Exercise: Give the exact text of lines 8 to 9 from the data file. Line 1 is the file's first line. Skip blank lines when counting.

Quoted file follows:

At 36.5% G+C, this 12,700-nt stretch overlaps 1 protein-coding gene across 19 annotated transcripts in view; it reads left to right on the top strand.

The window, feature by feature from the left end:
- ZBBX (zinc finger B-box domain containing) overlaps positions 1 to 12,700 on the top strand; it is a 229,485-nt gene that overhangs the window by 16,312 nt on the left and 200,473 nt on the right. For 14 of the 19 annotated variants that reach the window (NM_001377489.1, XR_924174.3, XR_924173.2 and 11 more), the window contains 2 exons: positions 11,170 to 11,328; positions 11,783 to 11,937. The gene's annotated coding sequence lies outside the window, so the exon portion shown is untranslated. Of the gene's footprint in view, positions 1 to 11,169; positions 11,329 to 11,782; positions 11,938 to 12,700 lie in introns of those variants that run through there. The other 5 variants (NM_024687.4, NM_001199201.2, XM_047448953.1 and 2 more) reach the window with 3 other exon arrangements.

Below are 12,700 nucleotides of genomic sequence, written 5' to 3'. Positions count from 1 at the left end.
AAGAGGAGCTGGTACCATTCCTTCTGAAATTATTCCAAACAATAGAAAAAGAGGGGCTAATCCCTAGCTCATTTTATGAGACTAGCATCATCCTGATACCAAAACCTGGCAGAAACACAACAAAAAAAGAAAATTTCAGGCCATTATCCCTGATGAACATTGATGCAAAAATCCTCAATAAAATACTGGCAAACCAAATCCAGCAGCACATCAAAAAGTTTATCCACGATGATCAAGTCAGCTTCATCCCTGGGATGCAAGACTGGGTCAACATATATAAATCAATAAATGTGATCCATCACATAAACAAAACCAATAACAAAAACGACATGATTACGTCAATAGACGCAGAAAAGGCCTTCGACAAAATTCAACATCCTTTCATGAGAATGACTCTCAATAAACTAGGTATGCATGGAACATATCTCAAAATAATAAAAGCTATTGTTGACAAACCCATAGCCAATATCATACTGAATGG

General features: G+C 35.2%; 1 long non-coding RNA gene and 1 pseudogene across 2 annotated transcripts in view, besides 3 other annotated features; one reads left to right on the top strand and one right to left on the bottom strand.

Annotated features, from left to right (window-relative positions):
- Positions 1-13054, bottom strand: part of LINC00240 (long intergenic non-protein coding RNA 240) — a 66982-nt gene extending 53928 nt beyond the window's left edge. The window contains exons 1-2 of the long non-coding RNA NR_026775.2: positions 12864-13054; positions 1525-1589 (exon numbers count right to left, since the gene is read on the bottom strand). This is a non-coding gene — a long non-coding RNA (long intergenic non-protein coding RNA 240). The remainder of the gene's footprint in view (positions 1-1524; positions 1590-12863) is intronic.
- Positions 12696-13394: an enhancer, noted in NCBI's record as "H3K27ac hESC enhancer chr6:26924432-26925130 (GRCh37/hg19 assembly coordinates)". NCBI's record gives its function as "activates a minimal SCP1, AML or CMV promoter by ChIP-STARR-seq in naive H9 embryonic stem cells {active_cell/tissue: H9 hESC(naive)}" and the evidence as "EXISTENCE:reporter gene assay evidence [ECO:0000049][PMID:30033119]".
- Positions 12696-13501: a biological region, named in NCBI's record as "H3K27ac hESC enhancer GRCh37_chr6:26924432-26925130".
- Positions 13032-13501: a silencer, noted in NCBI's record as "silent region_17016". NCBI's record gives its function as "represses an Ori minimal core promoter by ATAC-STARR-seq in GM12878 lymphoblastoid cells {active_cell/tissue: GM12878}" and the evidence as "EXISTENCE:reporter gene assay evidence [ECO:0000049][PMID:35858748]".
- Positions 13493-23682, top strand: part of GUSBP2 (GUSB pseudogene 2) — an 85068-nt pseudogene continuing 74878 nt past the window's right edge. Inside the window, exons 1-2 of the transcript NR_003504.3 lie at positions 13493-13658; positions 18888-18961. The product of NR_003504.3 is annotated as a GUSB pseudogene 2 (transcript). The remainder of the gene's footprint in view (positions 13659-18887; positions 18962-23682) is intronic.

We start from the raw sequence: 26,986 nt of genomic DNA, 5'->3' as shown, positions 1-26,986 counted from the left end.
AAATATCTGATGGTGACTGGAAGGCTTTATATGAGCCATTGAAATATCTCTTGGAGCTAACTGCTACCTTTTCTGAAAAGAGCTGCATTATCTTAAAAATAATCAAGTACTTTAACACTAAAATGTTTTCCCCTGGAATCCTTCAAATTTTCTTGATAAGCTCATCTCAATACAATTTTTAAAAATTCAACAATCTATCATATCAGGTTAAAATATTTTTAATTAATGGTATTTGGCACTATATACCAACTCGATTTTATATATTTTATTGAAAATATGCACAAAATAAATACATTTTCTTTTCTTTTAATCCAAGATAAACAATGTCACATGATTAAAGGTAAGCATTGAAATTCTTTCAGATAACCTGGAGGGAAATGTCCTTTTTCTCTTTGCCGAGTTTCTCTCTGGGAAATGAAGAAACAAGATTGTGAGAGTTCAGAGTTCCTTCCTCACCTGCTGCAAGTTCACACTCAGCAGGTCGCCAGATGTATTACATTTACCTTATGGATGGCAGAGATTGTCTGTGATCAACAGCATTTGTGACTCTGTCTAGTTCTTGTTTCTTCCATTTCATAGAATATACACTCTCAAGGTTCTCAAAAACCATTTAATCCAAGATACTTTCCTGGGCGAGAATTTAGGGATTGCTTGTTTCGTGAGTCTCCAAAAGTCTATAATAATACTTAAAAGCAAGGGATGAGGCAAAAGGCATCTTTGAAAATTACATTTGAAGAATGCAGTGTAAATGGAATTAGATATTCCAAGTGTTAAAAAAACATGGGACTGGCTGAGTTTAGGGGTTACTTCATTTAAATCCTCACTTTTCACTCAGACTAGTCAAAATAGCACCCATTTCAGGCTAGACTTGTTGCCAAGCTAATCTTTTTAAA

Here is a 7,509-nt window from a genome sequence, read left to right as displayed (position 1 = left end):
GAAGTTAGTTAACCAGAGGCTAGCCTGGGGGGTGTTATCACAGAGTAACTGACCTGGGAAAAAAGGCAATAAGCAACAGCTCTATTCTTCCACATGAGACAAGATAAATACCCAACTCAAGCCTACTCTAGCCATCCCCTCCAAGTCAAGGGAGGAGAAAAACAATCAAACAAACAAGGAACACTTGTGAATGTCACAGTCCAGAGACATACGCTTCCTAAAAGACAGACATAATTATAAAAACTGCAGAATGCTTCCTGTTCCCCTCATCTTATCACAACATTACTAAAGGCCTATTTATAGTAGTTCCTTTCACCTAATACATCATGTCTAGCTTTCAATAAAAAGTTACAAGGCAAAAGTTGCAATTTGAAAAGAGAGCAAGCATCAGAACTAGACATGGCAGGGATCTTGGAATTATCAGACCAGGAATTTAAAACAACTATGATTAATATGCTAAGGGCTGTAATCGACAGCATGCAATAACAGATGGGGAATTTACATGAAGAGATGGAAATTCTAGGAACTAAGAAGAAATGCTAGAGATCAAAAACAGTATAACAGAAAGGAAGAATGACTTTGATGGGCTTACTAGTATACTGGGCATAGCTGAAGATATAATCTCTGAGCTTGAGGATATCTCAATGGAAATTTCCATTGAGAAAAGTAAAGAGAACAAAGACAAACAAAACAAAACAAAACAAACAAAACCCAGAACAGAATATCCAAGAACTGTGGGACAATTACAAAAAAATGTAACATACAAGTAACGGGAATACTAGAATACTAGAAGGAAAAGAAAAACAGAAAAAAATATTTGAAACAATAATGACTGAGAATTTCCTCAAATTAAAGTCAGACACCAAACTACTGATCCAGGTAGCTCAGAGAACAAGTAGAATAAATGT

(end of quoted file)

- Positions 1-13054, bottom strand: part of LINC00240 (long intergenic non-protein coding RNA 240) — a 66982-nt gene extending 53928 nt beyond the window's left edge. The window contains exons 1-2 of the long non-coding RNA NR_026775.2: positions 12864-13054; positions 1525-1589 (exon numbers count right to left, since the gene is read on the bottom strand). This is a non-coding gene — a long non-coding RNA (long intergenic non-protein coding RNA 240). The remainder of the gene's footprint in view (positions 1-1524; positions 1590-12863) is intronic.
- Positions 12696-13394: an enhancer, noted in NCBI's record as "H3K27ac hESC enhancer chr6:26924432-26925130 (GRCh37/hg19 assembly coordinates)". NCBI's record gives its function as "activates a minimal SCP1, AML or CMV promoter by ChIP-STARR-seq in naive H9 embryonic stem cells {active_cell/tissue: H9 hESC(naive)}" and the evidence as "EXISTENCE:reporter gene assay evidence [ECO:0000049][PMID:30033119]".